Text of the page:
4 tips to keep yourself and your loved ones safe from carbon monoxide poisoning
CO is an odorless, colorless gas that can kill without
warning. People often don't realize that they're suffering from CO poisoning
until they become very ill.
Below are some tips to keep yourself and your loved ones safe:
1. What causes CO poisoning?
CO may be released as the result of improper functioning of
heaters, boilers, fireplaces, stoves, or any other gas or fuel-powered
equipment. When CO is released in an enclosed area such as a home, it may
result in CO poisoning
2. What are the symptoms of CO poisoning?
Symptoms may occur immediately or gradually. Exposure to CO can
cause flu-like symptoms, including headache, dizziness, weakness, nausea, and
loss of muscle control. Prolonged exposure to carbon monoxide can lead to
serious illness and even death. If you experience these symptoms after being in
an enclosed area, go out into fresh air immediately. Seek emergency medical
help if symptoms do not quickly improve.
3. How can I prevent CO poisoning?
The most important thing you can do is properly maintain heaters,
boilers, fireplaces, stoves, and other gas or fuel-powered equipment. Have
chimneys checked or cleaned every year as a blockage can cause CO to build up
indoors. Be sure there is proper ventilation when fireplaces, wood stoves or
other air consuming devices are operated at the same time as your regular heating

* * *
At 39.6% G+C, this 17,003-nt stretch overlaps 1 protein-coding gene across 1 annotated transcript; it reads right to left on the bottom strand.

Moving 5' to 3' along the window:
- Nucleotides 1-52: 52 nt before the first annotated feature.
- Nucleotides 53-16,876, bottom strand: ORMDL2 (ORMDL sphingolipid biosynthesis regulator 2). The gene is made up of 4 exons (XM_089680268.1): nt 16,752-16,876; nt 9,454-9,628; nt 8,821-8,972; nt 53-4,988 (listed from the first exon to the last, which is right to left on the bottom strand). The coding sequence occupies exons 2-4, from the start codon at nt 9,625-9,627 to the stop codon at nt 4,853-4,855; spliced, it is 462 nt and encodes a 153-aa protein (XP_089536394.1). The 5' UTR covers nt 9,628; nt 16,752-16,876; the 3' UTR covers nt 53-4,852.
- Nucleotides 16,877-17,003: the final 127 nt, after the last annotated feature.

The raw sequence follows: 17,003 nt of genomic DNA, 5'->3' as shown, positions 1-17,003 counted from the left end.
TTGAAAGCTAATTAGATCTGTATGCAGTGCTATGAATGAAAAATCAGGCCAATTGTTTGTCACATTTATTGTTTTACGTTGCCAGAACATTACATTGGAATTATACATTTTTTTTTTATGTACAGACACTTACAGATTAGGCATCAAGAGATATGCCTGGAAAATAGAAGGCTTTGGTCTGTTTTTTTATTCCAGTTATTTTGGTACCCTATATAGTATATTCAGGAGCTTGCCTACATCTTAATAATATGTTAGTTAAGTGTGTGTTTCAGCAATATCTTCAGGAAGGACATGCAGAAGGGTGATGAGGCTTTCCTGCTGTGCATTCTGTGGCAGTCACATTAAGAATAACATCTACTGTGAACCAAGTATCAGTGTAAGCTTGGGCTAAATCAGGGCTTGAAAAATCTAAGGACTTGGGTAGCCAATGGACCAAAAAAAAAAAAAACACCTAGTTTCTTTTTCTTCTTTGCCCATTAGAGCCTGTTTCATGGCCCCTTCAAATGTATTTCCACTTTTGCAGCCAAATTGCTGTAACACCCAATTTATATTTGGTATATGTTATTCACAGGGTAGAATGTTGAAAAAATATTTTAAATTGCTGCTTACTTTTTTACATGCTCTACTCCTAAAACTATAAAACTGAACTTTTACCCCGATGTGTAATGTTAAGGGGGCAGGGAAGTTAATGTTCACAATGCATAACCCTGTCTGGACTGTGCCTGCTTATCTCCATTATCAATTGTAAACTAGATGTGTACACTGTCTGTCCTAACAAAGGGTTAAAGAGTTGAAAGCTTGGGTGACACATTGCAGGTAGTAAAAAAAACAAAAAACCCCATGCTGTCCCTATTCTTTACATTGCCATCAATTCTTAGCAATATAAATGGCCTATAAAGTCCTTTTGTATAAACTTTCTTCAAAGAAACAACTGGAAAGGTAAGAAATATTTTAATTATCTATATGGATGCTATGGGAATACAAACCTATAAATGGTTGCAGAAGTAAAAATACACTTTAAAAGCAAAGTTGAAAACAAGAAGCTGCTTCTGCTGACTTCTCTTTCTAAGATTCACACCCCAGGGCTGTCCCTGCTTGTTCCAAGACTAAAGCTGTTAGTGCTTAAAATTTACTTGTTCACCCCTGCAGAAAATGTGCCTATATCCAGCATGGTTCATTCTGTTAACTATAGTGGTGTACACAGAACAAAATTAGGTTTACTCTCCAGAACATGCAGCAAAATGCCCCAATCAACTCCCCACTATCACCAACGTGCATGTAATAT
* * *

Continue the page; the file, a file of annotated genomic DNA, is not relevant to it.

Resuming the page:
system. After a snowstorm, clear snow from any outdoor vents. Portable
generators should only be used outdoors and away from any windows, doors and
CO alarms are an important second line of defense. Some states,
like New York, have laws requiring CO alarms in residential and commercial
buildings. The devices will sound a loud alarm in the case of dangerous levels
of CO. The U.S. Consumer Product Safety Commission
recommends placing a CO
alarm in every area of your home. If just one alarm is installed, it should be
placed near the sleeping rooms of the house. Be sure to check the batteries of
your CO alarm at least every six months.
4. Other ways to prevent CO poisoning:
Never use a gas oven or range to heat a room. This can deplete
oxygen from the air.
Ensure that any natural gas-burning appliances are installed,
maintained and used safely and according to manufacturer instructions.
Do not allow vehicles, lawnmowers, snow blowers, or any
gasoline-powered engine to idle in a garage attached to a house, even with the
door open. CO can drift into the living space and create a hazardous situation
Have vehicles’ mufflers and tailpipes checked on a regular basis to prevent accidental CO build-up.
Avoid build-up of carbon monoxide fumes by opening the fireplace damper before lighting a fire and keep it open until the ashes are cool.